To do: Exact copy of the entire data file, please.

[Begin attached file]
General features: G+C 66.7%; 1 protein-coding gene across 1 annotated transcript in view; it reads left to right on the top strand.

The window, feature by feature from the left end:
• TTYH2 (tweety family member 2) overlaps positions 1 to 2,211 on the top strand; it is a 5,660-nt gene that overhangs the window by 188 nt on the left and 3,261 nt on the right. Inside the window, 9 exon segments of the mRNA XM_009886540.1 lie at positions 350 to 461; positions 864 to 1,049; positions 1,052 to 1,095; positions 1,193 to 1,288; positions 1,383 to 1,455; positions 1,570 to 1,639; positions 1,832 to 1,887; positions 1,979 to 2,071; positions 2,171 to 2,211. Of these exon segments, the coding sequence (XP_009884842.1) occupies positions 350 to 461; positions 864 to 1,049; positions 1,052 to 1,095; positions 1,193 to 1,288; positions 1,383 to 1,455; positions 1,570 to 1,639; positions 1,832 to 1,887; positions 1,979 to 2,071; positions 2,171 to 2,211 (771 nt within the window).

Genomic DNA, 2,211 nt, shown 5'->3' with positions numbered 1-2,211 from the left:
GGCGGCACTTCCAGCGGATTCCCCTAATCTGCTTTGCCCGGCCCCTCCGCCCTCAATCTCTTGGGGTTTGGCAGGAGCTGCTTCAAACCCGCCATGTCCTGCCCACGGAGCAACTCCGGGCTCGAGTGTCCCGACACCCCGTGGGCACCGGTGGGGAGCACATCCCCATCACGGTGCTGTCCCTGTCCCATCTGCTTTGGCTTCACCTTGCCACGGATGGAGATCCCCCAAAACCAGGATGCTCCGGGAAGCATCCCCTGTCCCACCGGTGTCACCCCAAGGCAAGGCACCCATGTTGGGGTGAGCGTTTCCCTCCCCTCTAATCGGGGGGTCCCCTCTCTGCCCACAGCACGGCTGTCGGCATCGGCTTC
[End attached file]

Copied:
General features: G+C 66.7%; 1 protein-coding gene across 1 annotated transcript in view; it reads left to right on the top strand.

The window, feature by feature from the left end:
• TTYH2 (tweety family member 2) overlaps positions 1 to 2,211 on the top strand; it is a 5,660-nt gene that overhangs the window by 188 nt on the left and 3,261 nt on the right. Inside the window, 9 exon segments of the mRNA XM_009886540.1 lie at positions 350 to 461; positions 864 to 1,049; positions 1,052 to 1,095; positions 1,193 to 1,288; positions 1,383 to 1,455; positions 1,570 to 1,639; positions 1,832 to 1,887; positions 1,979 to 2,071; positions 2,171 to 2,211. Of these exon segments, the coding sequence (XP_009884842.1) occupies positions 350 to 461; positions 864 to 1,049; positions 1,052 to 1,095; positions 1,193 to 1,288; positions 1,383 to 1,455; positions 1,570 to 1,639; positions 1,832 to 1,887; positions 1,979 to 2,071; positions 2,171 to 2,211 (771 nt within the window).

Genomic DNA, 2,211 nt, shown 5'->3' with positions numbered 1-2,211 from the left:
GGCGGCACTTCCAGCGGATTCCCCTAATCTGCTTTGCCCGGCCCCTCCGCCCTCAATCTCTTGGGGTTTGGCAGGAGCTGCTTCAAACCCGCCATGTCCTGCCCACGGAGCAACTCCGGGCTCGAGTGTCCCGACACCCCGTGGGCACCGGTGGGGAGCACATCCCCATCACGGTGCTGTCCCTGTCCCATCTGCTTTGGCTTCACCTTGCCACGGATGGAGATCCCCCAAAACCAGGATGCTCCGGGAAGCATCCCCTGTCCCACCGGTGTCACCCCAAGGCAAGGCACCCATGTTGGGGTGAGCGTTTCCCTCCCCTCTAATCGGGGGGTCCCCTCTCTGCCCACAGCACGGCTGTCGGCATCGGCTTC